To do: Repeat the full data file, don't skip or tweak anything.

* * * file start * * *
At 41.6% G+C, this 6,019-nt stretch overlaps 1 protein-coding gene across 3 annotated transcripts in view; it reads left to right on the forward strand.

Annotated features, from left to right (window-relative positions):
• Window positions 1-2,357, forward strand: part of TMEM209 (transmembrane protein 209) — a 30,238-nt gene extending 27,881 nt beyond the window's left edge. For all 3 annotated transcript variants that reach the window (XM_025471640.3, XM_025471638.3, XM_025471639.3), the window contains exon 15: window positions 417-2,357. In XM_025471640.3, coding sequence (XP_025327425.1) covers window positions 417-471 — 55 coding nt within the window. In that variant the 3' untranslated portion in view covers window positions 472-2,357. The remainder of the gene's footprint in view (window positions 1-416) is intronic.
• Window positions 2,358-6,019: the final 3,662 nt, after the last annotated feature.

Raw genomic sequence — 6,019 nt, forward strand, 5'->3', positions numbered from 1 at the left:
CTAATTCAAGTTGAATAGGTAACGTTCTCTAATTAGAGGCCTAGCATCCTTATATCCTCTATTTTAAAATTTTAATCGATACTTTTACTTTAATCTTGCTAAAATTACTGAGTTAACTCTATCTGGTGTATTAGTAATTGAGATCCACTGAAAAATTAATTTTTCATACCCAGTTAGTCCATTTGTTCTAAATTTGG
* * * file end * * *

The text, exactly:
At 41.6% G+C, this 6,019-nt stretch overlaps 1 protein-coding gene across 3 annotated transcripts in view; it reads left to right on the forward strand.

Annotated features, from left to right (window-relative positions):
• Window positions 1-2,357, forward strand: part of TMEM209 (transmembrane protein 209) — a 30,238-nt gene extending 27,881 nt beyond the window's left edge. For all 3 annotated transcript variants that reach the window (XM_025471640.3, XM_025471638.3, XM_025471639.3), the window contains exon 15: window positions 417-2,357. In XM_025471640.3, coding sequence (XP_025327425.1) covers window positions 417-471 — 55 coding nt within the window. In that variant the 3' untranslated portion in view covers window positions 472-2,357. The remainder of the gene's footprint in view (window positions 1-416) is intronic.
• Window positions 2,358-6,019: the final 3,662 nt, after the last annotated feature.

Raw genomic sequence — 6,019 nt, forward strand, 5'->3', positions numbered from 1 at the left:
CTAATTCAAGTTGAATAGGTAACGTTCTCTAATTAGAGGCCTAGCATCCTTATATCCTCTATTTTAAAATTTTAATCGATACTTTTACTTTAATCTTGCTAAAATTACTGAGTTAACTCTATCTGGTGTATTAGTAATTGAGATCCACTGAAAAATTAATTTTTCATACCCAGTTAGTCCATTTGTTCTAAATTTGG